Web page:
The National Institute for Computational Sciences

News Archive

Kraken offers new research directions in the battle against infection
Scientists simulate the dynamics of the drug treatment target HIV-1 protease
NSF Dedicates Athena Supercomputer to Climate Research
Kraken holds the title of world’s fastest academic supercomputer. According to new rankings released today, the Top 500 list of the world’s fastest supercomputers places the University of Tennessee's Kraken in third place.
Researchers use Kraken to better connect simulation of biophysical structures to direct experimentation
Examples of next-generation nanotransistors to be simulated by OMEN
The Institute for Computing in Humanities, Arts, and Social Science (I-CHASS) and the National Institute for Computational Sciences (NICS) at the University of Tennessee, Knoxville announced that they are making available two million additional hours of supercomputing time to projects in the humanities, arts, and social sciences.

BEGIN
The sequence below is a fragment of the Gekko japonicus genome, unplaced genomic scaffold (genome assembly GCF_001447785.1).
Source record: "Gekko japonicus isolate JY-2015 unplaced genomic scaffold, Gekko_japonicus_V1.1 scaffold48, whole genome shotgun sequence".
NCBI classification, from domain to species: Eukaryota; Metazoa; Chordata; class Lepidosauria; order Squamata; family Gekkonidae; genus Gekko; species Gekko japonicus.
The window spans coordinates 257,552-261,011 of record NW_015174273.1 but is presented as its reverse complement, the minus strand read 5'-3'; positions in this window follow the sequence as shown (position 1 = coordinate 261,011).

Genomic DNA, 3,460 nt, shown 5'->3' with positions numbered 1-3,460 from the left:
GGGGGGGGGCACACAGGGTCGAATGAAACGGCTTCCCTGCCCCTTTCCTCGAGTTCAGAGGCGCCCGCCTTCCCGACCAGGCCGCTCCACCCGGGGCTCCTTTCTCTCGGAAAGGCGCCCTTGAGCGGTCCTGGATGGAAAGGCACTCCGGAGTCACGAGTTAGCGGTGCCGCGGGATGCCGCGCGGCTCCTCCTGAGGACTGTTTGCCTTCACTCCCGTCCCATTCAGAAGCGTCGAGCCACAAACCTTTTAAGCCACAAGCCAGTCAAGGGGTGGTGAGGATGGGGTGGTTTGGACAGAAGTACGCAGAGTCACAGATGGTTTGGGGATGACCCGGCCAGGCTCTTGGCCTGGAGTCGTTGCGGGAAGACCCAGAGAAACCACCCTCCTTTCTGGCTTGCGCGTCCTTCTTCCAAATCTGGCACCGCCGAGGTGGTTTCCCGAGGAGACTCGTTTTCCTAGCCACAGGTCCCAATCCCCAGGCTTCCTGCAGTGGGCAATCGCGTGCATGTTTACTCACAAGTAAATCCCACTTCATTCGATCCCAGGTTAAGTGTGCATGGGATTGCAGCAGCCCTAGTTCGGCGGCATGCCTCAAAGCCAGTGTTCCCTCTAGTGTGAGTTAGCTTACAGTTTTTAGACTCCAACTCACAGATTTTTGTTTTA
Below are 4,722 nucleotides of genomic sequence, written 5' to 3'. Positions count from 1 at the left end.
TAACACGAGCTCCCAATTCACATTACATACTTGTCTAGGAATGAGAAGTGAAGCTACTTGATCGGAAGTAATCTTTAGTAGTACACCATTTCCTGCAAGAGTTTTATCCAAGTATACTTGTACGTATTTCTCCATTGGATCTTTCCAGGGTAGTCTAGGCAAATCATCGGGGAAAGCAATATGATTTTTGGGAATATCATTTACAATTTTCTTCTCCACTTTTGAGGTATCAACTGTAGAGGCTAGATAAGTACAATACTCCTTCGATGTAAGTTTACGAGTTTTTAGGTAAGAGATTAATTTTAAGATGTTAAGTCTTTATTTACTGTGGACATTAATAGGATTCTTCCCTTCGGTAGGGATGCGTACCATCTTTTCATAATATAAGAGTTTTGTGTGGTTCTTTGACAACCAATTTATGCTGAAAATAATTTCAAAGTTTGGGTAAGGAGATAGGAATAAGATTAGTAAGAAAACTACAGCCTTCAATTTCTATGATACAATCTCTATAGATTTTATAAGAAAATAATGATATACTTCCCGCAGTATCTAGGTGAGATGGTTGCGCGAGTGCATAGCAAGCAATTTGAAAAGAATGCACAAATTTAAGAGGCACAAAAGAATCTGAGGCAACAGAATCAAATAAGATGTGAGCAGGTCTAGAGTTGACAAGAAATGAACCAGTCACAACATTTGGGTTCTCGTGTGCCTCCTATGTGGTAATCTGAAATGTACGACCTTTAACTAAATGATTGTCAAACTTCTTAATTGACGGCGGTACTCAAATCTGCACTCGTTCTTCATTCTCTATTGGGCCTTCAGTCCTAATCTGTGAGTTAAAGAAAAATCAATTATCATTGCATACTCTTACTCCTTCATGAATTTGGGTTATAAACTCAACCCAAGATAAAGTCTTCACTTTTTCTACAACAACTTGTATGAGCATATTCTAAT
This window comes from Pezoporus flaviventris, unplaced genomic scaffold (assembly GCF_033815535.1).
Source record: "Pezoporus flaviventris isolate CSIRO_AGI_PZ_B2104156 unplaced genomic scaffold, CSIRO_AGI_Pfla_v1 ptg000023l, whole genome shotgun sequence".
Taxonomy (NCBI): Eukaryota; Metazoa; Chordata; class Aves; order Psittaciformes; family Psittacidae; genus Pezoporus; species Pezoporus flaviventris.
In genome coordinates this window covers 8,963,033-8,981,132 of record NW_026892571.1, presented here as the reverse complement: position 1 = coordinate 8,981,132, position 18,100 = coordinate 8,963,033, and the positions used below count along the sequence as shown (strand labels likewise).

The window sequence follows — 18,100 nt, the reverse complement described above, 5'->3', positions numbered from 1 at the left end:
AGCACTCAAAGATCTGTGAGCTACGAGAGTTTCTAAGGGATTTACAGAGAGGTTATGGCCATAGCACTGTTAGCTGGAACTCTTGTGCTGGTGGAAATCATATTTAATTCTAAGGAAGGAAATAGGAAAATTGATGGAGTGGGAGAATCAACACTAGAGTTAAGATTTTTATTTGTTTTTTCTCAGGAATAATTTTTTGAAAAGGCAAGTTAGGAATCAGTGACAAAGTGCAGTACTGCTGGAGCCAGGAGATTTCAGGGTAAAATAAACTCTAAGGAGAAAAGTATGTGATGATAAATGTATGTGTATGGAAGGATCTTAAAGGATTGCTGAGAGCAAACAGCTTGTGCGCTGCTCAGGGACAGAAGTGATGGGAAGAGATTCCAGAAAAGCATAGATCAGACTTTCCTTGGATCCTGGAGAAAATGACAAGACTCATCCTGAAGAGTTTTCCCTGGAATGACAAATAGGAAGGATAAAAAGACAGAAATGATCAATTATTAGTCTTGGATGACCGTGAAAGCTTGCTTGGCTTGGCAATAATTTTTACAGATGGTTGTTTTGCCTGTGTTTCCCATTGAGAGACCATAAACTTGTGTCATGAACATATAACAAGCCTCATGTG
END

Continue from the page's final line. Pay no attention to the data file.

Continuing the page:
HMMER package now up and running on world’s fastest academic supercomputer

Kraken has been decommissioned. Please visit the Kraken Decommission FAQs for detailed information. The information below is no longer relevant

NICS has taken delivery of a new Cray XT5. The new machine, which replaces the Cray XT4, will be called by the same name, 'Kraken'. The new Kraken XT5 will be available starting Monday February 2. Over the next two months, until March 30, both machines will be available to facilitate the transition from the XT4 to the XT5.

Kraken’s ability to simulate phenomena beyond the bounds of observation promises to significantly improve our understanding in multiple scientific arenas. For example, despite our knowledge of the human body, some of the most elementary biological processes remain a mystery, at least for now.

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